Arab Americans in Political Life
Founded in 1989, the Arab American Leadership Council is a network and resource for Arab American elected and appointed officials -- all of whom are deeply involved in American political life. It is also a network for Arab Americans who want to learn more about their parties and become more involved in the political process as it is home to the Arab American Democratic and Republican Caucuses.
Follow the links below to find profiles of Arab Americans in and seeking office and get updates about the political work Arab Americans are doing across the country. You can also view or print the Roster of Arab Americans in Public Service and Political Life, the only publication identifying Arab Americans in elected or appointed office and serving as political professionals.
Remember, these are living pages -- we're adding new names and offices every day, as our community's political force grows. If you are, or know of, an Arab American who should be part of the ALC, please contact us. In this case, more is more.
AAI has put together several resources to help you schedule a personal visit with your Representative, set up a Town Hall Meeting and effectively engage the media.
Arab American Candidates
Click here for a list of Arab American candidates running for office in 2013. Candidates are added once they officially announce their campaign or file for candidacy. If you know of an Arab American candidate who should be listed, or if you're running for office, let us know.
Arab American Elected & Appointed Officials
AAI has compiled the official platforms of the Democratic National Committee and Republican National Committee on a range of Arab American issues, dating back to 1968.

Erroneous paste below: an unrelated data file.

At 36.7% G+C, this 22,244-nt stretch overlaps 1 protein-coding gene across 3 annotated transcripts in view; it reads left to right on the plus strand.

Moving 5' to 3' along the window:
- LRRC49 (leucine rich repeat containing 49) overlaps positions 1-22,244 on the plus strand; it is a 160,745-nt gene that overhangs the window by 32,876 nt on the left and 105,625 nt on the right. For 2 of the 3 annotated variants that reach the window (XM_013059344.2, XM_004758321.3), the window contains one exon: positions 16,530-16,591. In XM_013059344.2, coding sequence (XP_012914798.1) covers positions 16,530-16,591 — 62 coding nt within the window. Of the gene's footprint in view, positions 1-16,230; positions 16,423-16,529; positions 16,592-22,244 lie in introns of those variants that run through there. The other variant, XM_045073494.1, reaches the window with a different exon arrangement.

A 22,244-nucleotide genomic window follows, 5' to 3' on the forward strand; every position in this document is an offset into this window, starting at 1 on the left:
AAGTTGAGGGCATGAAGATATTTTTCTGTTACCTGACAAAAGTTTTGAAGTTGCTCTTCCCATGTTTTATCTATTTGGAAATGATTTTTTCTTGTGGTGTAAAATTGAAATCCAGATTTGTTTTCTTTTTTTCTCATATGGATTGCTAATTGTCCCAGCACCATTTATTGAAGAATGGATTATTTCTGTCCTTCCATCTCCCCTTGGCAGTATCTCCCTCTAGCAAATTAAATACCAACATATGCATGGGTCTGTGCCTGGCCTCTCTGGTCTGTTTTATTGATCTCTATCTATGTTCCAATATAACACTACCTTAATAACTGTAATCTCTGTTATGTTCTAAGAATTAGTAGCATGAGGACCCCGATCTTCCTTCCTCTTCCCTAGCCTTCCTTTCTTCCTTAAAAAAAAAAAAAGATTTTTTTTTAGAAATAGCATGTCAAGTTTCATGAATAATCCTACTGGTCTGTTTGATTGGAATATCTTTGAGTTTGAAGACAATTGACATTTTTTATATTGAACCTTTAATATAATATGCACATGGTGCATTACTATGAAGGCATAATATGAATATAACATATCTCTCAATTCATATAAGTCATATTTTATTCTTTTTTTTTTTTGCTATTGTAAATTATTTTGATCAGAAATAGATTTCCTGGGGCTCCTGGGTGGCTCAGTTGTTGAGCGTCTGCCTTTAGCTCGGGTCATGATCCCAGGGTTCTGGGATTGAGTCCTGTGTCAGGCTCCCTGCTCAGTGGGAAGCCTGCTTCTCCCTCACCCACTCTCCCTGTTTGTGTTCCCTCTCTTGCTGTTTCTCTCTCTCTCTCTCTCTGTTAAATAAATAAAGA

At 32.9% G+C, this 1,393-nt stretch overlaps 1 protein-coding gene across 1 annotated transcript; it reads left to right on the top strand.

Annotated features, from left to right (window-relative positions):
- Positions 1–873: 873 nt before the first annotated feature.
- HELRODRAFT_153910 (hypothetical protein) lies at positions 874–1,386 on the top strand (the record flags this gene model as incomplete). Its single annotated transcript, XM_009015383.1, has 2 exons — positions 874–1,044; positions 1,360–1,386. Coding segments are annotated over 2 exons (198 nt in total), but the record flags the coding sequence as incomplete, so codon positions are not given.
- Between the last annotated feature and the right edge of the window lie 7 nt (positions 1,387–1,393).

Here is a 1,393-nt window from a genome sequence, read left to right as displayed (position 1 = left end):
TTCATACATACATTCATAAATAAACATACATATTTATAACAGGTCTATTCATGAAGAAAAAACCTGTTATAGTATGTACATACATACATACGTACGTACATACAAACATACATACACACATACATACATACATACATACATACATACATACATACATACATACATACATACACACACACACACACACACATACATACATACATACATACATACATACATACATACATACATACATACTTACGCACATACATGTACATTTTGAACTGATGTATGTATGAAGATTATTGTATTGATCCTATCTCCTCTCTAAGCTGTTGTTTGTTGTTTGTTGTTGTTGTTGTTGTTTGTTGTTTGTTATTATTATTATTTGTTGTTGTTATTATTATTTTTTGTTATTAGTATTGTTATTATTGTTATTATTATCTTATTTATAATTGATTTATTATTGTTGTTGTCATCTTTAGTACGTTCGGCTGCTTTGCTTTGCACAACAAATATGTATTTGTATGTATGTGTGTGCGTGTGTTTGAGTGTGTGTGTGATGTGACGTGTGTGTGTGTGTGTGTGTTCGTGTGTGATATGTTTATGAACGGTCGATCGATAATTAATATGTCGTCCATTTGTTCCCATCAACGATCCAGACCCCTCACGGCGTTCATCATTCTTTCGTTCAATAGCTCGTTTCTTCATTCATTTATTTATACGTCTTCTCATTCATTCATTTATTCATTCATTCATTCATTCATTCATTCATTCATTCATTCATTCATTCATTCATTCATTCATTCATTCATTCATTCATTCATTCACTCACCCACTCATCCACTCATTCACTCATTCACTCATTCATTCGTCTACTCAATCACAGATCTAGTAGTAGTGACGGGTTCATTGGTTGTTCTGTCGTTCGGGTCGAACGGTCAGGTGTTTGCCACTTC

July 17, 2014 — Blog
Arab American Kinnan Hammond-Dowie, age 12, was selected as a winner of this year’s “Healthy Lunchtime Challenge.” He was honored today at the annual White House’s Kids State Dinner for his dish, “Mediterranean Kebabs with Cilantro Tabbouleh”. Read More »
July 01, 2014 — Blog
Rosemary Barkett, the first female judge and the first Arab American judge to serve on the Florida Supreme Court, was born in 1939 to Syrian immigrants. An exemplary woman of many firsts, Judge Barkett credits her remarkable career to her diverse upbringing that helped give her a global perspective on shared values and an appreciation of the world as a whole. Read More »
June 30, 2014 — Blog
Sam Maloof, arguably America’s number one wood craftsman, was born in 1916 in Chino, California to Lebanese immigrants. Referred to by President Carter as his personal “woodworking hero,” Maloof remained committed to the values of craftsmanship, integrity, and compassion which he learned from his parents’ heritage. Read More »
June 25, 2014 — Blog
Edward Said, a Palestinian American literary theorist and leading public intellectual, was born in 1935 in Jerusalem. A bold leader in the Arab American community, his groundbreaking work and resulting publication of "Orientalism" challenged the common understanding of how the West perceives and relates to the Middle East. His contributions to American intellectual thought and the significance of his activism with regards to U.S. foreign policy continues to spark important discussions and prolific debate. Read More »
June 24, 2014 — Blog
Prominent reporter Helen Thomas was born in 1920 in Winchester, Kentucky to Syrian-born immigrants from Tripoli, Lebanon. Feisty and passionate, Thomas covered the administrations of eleven U.S. presidents over five decades in relentless pursuit of the truth, making her one of the the best White House correspondents this country has ever seen. Hardly just a reporter, Thomas broke down barriers for female journalists, and earned nationwide recognition as the most fearless and respected leader of the press. Read More »